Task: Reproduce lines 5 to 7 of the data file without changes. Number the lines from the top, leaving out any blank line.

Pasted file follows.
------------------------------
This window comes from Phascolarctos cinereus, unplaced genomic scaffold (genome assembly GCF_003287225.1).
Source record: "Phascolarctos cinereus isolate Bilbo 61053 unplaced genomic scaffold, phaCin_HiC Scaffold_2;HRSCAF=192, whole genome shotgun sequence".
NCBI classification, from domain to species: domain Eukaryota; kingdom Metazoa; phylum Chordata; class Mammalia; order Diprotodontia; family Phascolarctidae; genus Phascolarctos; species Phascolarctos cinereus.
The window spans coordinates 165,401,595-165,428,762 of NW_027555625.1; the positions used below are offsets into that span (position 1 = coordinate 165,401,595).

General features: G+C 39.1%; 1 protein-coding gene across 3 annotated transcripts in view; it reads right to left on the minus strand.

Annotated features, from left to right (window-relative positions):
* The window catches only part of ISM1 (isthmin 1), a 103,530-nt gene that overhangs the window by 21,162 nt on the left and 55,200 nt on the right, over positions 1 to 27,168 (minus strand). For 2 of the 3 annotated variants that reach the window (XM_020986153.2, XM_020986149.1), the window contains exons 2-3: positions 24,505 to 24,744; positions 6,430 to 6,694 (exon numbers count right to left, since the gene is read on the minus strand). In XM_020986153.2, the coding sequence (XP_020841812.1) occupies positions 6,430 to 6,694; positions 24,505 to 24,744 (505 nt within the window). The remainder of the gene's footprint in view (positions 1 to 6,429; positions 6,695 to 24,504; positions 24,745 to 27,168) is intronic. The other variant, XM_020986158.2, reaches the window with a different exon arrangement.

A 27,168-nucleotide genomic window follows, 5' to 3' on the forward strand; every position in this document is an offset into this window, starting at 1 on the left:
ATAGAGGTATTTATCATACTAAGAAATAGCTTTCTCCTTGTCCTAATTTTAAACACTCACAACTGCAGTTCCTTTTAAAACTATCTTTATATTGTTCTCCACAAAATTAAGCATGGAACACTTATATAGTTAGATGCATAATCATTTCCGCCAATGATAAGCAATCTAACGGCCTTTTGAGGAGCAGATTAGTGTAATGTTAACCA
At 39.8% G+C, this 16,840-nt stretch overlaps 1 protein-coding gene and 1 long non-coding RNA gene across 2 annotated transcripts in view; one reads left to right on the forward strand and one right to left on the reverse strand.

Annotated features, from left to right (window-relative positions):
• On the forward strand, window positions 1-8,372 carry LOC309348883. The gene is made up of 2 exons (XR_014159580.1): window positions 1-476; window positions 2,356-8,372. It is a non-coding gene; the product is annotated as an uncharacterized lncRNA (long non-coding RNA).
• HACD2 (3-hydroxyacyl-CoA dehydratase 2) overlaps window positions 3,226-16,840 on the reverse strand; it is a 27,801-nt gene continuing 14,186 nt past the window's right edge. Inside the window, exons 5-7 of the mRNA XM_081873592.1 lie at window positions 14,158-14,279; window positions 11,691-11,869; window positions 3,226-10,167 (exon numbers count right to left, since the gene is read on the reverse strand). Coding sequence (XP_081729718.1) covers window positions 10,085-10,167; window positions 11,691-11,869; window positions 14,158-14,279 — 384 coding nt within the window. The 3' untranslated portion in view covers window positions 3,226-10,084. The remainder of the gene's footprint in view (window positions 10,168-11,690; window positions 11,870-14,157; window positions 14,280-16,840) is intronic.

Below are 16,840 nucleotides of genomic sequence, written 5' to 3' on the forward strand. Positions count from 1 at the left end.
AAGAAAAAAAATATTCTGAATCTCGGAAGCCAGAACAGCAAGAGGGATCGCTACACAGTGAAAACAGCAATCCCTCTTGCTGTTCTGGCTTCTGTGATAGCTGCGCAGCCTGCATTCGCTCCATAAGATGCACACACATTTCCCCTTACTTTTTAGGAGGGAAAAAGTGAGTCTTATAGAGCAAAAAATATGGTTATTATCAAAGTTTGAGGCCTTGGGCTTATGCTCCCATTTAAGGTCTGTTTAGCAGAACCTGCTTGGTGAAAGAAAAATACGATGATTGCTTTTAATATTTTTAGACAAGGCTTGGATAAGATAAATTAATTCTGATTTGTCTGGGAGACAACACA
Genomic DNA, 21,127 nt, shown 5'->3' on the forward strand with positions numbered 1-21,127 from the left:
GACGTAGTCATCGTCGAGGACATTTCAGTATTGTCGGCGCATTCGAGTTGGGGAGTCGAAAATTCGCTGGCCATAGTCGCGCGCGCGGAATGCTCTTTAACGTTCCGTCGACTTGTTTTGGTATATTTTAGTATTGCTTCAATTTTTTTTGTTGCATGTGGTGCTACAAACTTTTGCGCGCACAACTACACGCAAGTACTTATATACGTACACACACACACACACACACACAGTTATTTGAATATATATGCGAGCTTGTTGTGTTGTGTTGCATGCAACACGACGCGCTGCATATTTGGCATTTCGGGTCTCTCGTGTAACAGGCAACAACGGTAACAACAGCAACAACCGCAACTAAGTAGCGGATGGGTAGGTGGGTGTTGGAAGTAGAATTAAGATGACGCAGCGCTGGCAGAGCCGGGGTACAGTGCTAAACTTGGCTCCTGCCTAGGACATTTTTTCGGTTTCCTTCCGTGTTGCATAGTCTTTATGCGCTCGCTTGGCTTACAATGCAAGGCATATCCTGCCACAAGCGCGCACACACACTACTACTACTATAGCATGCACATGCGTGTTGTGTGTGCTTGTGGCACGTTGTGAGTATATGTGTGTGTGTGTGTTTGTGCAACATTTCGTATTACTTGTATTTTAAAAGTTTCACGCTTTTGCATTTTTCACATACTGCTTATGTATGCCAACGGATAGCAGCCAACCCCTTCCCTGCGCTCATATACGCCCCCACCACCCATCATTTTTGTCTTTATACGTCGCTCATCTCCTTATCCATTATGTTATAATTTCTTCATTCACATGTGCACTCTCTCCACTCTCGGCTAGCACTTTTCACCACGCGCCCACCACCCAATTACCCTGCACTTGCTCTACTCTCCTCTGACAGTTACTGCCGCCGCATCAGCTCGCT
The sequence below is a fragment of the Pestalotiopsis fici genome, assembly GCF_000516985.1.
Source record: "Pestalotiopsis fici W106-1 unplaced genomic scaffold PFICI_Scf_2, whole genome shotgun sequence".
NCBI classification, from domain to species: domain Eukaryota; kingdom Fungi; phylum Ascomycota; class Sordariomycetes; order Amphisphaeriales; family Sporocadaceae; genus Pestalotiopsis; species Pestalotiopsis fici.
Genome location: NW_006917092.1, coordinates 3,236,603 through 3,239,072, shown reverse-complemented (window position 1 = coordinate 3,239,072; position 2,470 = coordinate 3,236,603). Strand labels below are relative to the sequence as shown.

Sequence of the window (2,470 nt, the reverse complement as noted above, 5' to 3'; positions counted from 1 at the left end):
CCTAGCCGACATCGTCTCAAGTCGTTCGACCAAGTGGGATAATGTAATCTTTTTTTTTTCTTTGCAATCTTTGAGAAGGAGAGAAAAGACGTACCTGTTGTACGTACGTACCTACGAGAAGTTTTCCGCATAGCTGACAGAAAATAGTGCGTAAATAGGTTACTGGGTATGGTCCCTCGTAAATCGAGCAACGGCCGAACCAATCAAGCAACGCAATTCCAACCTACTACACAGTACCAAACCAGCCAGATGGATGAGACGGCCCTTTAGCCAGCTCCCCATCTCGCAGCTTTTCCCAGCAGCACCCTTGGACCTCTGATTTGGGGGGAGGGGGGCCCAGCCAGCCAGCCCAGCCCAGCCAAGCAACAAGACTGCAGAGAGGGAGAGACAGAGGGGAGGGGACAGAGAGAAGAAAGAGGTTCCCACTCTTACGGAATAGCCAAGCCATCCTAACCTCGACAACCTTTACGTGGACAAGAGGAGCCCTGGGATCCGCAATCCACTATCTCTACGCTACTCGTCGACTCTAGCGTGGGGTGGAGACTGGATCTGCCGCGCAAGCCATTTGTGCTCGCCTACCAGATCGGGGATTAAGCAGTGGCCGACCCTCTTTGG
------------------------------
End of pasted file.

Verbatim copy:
General features: G+C 39.1%; 1 protein-coding gene across 3 annotated transcripts in view; it reads right to left on the minus strand.

Annotated features, from left to right (window-relative positions):
* The window catches only part of ISM1 (isthmin 1), a 103,530-nt gene that overhangs the window by 21,162 nt on the left and 55,200 nt on the right, over positions 1 to 27,168 (minus strand). For 2 of the 3 annotated variants that reach the window (XM_020986153.2, XM_020986149.1), the window contains exons 2-3: positions 24,505 to 24,744; positions 6,430 to 6,694 (exon numbers count right to left, since the gene is read on the minus strand). In XM_020986153.2, the coding sequence (XP_020841812.1) occupies positions 6,430 to 6,694; positions 24,505 to 24,744 (505 nt within the window). The remainder of the gene's footprint in view (positions 1 to 6,429; positions 6,695 to 24,504; positions 24,745 to 27,168) is intronic. The other variant, XM_020986158.2, reaches the window with a different exon arrangement.